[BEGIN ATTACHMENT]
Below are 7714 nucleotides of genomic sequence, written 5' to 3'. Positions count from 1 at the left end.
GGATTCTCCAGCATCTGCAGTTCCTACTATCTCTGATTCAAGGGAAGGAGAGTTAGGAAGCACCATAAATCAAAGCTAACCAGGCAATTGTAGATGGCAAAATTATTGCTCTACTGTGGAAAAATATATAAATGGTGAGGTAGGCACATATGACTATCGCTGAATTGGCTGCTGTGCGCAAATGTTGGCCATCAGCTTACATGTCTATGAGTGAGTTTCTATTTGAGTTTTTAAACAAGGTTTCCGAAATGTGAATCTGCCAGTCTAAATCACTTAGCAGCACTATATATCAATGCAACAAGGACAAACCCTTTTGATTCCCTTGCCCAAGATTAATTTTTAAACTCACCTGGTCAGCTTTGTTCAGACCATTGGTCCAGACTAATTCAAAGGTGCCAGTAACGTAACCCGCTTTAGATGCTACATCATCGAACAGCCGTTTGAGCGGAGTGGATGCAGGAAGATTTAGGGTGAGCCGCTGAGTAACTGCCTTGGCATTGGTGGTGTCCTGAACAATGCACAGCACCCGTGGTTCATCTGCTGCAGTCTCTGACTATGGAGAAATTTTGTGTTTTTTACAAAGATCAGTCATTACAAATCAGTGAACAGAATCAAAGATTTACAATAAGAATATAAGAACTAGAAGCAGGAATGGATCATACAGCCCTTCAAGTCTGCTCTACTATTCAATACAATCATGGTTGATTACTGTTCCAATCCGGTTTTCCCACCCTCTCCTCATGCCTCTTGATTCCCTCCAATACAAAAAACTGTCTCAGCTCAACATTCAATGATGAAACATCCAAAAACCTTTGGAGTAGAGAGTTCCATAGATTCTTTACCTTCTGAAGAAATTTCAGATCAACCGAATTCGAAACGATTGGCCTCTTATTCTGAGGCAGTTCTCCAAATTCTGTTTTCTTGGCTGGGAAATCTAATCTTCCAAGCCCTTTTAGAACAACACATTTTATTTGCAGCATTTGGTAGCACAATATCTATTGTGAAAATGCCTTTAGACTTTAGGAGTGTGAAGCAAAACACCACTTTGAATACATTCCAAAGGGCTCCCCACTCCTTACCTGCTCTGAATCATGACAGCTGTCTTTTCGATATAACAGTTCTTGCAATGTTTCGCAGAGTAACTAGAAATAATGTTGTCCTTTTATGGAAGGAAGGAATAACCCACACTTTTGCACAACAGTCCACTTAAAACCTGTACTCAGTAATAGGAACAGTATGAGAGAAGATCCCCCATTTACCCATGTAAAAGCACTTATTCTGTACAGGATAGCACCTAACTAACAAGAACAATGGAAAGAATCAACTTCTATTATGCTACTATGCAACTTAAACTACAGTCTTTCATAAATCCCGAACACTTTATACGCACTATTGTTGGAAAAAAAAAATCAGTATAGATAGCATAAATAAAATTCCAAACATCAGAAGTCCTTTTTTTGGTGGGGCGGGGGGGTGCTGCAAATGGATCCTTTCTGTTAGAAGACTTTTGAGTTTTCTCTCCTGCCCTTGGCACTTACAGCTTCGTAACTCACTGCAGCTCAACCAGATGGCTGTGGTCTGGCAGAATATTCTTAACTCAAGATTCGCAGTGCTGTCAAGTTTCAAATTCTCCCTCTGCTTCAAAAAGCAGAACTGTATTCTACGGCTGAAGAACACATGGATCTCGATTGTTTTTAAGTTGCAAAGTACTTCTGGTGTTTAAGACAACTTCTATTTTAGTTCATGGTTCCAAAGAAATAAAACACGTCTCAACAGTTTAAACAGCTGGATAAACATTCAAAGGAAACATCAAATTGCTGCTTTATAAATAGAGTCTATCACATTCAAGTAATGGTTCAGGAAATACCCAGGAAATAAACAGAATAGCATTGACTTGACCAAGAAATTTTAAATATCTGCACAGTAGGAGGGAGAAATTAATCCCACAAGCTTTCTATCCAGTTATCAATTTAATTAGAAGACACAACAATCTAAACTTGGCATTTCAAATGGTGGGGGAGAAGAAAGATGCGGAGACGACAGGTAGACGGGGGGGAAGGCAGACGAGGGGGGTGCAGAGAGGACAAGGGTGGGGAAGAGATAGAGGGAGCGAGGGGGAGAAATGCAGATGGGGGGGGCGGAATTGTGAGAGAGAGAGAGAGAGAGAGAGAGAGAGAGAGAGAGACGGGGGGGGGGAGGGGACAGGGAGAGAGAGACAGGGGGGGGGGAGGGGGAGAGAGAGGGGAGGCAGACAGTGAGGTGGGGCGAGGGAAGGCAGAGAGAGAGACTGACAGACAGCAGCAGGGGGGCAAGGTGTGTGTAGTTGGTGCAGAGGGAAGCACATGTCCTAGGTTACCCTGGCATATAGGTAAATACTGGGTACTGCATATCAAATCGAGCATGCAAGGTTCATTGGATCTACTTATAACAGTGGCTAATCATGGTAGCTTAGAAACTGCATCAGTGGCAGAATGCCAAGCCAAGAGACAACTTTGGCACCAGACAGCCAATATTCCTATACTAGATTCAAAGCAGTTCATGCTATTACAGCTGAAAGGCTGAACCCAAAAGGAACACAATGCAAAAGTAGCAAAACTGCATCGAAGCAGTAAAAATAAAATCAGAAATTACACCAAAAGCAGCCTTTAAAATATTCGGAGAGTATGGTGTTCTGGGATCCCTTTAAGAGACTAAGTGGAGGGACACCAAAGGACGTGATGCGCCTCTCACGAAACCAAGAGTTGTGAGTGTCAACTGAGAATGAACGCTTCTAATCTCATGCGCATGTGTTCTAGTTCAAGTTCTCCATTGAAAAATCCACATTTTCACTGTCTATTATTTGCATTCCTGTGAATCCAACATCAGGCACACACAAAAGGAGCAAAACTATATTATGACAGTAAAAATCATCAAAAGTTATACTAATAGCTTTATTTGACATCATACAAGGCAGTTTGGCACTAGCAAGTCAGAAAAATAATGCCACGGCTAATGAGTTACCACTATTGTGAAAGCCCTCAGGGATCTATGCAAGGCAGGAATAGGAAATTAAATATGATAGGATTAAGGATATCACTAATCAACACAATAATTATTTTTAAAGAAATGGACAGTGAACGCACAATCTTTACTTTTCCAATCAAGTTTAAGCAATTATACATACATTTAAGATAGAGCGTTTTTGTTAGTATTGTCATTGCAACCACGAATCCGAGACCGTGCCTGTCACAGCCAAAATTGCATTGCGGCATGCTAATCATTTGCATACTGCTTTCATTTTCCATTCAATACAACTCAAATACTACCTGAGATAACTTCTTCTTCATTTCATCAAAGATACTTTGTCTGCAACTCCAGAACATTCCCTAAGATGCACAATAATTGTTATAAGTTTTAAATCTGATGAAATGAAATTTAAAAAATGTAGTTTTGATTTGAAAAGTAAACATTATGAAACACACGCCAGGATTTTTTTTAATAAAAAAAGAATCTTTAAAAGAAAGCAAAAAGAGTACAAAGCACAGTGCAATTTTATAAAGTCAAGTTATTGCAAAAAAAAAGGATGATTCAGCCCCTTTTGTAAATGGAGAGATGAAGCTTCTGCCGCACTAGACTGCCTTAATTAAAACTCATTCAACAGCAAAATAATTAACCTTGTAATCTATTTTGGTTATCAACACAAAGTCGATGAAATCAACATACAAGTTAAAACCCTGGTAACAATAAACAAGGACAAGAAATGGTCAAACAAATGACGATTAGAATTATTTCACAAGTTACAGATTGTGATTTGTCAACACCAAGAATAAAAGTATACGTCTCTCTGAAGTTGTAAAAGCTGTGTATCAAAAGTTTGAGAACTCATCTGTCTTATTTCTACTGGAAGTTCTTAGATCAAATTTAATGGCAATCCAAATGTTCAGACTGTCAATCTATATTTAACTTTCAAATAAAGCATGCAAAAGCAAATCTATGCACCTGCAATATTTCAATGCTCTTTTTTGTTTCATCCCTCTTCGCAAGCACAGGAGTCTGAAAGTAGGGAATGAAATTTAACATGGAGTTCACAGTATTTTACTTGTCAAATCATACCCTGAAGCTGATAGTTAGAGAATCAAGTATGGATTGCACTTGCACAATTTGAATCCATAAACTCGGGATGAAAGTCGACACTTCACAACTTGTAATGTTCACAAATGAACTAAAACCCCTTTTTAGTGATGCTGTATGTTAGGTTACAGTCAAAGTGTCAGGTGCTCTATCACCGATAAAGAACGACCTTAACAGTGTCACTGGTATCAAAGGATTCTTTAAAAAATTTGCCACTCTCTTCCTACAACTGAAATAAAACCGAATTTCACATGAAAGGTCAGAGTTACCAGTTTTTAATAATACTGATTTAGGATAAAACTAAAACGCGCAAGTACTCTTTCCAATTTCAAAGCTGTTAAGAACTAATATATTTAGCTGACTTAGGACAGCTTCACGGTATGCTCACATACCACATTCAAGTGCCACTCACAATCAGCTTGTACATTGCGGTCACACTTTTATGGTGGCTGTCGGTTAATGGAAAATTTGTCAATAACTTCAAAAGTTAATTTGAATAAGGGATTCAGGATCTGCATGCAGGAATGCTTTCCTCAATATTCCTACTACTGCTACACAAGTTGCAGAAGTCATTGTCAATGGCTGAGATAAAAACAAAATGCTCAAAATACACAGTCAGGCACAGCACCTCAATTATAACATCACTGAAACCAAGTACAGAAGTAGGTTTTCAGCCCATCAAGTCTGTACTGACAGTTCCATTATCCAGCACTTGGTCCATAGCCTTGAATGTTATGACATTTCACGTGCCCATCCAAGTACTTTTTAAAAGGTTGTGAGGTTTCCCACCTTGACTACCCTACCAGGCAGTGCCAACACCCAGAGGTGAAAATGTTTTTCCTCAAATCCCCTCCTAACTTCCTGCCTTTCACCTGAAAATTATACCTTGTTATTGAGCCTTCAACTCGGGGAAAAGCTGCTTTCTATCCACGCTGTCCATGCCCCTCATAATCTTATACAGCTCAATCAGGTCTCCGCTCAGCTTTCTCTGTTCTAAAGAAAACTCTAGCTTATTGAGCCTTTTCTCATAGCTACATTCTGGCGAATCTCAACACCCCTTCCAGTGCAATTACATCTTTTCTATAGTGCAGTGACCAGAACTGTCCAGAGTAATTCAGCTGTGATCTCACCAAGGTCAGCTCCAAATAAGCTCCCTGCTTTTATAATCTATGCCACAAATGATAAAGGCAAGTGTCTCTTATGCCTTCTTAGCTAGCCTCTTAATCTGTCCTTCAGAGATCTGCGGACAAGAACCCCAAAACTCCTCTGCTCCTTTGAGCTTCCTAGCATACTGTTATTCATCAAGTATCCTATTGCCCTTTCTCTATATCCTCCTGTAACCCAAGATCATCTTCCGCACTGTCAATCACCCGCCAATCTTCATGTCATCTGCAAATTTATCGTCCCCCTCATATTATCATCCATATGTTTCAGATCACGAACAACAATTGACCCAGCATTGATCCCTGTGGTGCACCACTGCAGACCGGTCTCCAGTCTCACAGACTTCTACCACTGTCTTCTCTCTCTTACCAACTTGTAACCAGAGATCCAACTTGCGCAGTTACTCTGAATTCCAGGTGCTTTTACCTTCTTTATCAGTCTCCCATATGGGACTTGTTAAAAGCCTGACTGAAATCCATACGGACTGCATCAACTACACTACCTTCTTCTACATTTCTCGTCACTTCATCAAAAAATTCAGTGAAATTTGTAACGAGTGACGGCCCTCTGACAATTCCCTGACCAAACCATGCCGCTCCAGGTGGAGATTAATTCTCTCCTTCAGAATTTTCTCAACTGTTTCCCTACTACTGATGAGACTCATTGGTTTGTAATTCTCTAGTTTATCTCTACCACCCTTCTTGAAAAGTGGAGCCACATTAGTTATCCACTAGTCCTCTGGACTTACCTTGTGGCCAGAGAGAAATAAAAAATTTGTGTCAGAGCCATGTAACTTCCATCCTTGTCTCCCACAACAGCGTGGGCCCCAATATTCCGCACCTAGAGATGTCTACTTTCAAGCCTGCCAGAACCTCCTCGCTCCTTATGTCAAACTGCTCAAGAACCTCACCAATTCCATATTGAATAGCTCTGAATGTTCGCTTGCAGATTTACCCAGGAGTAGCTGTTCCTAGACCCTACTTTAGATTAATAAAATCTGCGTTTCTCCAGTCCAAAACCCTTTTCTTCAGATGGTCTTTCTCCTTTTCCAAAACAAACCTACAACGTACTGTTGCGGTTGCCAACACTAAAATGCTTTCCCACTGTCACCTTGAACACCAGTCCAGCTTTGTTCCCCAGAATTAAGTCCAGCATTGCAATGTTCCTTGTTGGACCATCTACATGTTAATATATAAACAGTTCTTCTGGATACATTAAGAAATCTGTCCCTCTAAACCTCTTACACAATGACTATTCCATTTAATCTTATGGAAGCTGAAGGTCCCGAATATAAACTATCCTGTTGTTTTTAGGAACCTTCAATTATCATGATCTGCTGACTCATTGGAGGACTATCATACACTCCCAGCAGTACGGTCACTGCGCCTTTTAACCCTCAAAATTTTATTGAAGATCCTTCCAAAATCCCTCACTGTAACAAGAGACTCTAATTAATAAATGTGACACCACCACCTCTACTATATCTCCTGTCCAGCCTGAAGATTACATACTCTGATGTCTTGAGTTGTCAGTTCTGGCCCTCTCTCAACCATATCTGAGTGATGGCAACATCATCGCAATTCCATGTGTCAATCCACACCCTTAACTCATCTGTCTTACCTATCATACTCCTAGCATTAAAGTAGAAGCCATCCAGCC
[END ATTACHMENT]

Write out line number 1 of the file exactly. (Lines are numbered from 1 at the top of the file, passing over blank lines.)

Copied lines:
Below are 7714 nucleotides of genomic sequence, written 5' to 3'. Positions count from 1 at the left end.